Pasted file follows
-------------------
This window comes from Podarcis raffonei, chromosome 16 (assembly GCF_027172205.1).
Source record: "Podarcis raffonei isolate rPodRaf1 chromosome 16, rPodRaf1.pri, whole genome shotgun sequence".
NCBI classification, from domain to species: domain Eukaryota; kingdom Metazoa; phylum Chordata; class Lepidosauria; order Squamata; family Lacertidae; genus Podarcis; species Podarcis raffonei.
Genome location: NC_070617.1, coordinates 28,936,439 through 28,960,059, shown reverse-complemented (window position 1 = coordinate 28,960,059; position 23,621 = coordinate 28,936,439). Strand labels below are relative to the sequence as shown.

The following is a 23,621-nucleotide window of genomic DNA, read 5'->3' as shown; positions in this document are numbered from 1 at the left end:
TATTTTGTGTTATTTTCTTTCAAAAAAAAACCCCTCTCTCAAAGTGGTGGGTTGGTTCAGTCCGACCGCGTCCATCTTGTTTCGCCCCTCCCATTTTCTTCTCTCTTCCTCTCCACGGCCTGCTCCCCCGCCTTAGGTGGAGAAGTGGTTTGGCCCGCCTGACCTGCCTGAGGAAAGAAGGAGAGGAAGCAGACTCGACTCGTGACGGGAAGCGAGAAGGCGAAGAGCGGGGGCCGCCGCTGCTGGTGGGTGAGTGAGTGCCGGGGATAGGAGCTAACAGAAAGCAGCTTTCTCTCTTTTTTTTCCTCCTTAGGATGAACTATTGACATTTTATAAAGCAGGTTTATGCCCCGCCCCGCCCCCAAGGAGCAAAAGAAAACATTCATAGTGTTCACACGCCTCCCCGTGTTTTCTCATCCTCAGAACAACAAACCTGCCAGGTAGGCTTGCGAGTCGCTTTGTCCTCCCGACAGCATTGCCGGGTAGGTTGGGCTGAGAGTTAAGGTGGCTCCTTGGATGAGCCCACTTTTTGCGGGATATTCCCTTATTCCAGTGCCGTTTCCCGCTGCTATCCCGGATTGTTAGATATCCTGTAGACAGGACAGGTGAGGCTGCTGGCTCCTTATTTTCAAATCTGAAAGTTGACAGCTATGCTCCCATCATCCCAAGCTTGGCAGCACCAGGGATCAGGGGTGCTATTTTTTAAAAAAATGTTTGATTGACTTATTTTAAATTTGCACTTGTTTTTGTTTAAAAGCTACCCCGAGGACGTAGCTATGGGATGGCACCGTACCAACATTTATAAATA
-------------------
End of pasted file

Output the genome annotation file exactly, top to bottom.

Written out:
This window comes from Podarcis raffonei, chromosome 16 (assembly GCF_027172205.1).
Source record: "Podarcis raffonei isolate rPodRaf1 chromosome 16, rPodRaf1.pri, whole genome shotgun sequence".
NCBI classification, from domain to species: domain Eukaryota; kingdom Metazoa; phylum Chordata; class Lepidosauria; order Squamata; family Lacertidae; genus Podarcis; species Podarcis raffonei.
Genome location: NC_070617.1, coordinates 28,936,439 through 28,960,059, shown reverse-complemented (window position 1 = coordinate 28,960,059; position 23,621 = coordinate 28,936,439). Strand labels below are relative to the sequence as shown.

The following is a 23,621-nucleotide window of genomic DNA, read 5'->3' as shown; positions in this document are numbered from 1 at the left end:
TATTTTGTGTTATTTTCTTTCAAAAAAAAACCCCTCTCTCAAAGTGGTGGGTTGGTTCAGTCCGACCGCGTCCATCTTGTTTCGCCCCTCCCATTTTCTTCTCTCTTCCTCTCCACGGCCTGCTCCCCCGCCTTAGGTGGAGAAGTGGTTTGGCCCGCCTGACCTGCCTGAGGAAAGAAGGAGAGGAAGCAGACTCGACTCGTGACGGGAAGCGAGAAGGCGAAGAGCGGGGGCCGCCGCTGCTGGTGGGTGAGTGAGTGCCGGGGATAGGAGCTAACAGAAAGCAGCTTTCTCTCTTTTTTTTCCTCCTTAGGATGAACTATTGACATTTTATAAAGCAGGTTTATGCCCCGCCCCGCCCCCAAGGAGCAAAAGAAAACATTCATAGTGTTCACACGCCTCCCCGTGTTTTCTCATCCTCAGAACAACAAACCTGCCAGGTAGGCTTGCGAGTCGCTTTGTCCTCCCGACAGCATTGCCGGGTAGGTTGGGCTGAGAGTTAAGGTGGCTCCTTGGATGAGCCCACTTTTTGCGGGATATTCCCTTATTCCAGTGCCGTTTCCCGCTGCTATCCCGGATTGTTAGATATCCTGTAGACAGGACAGGTGAGGCTGCTGGCTCCTTATTTTCAAATCTGAAAGTTGACAGCTATGCTCCCATCATCCCAAGCTTGGCAGCACCAGGGATCAGGGGTGCTATTTTTTAAAAAAATGTTTGATTGACTTATTTTAAATTTGCACTTGTTTTTGTTTAAAAGCTACCCCGAGGACGTAGCTATGGGATGGCACCGTACCAACATTTATAAATA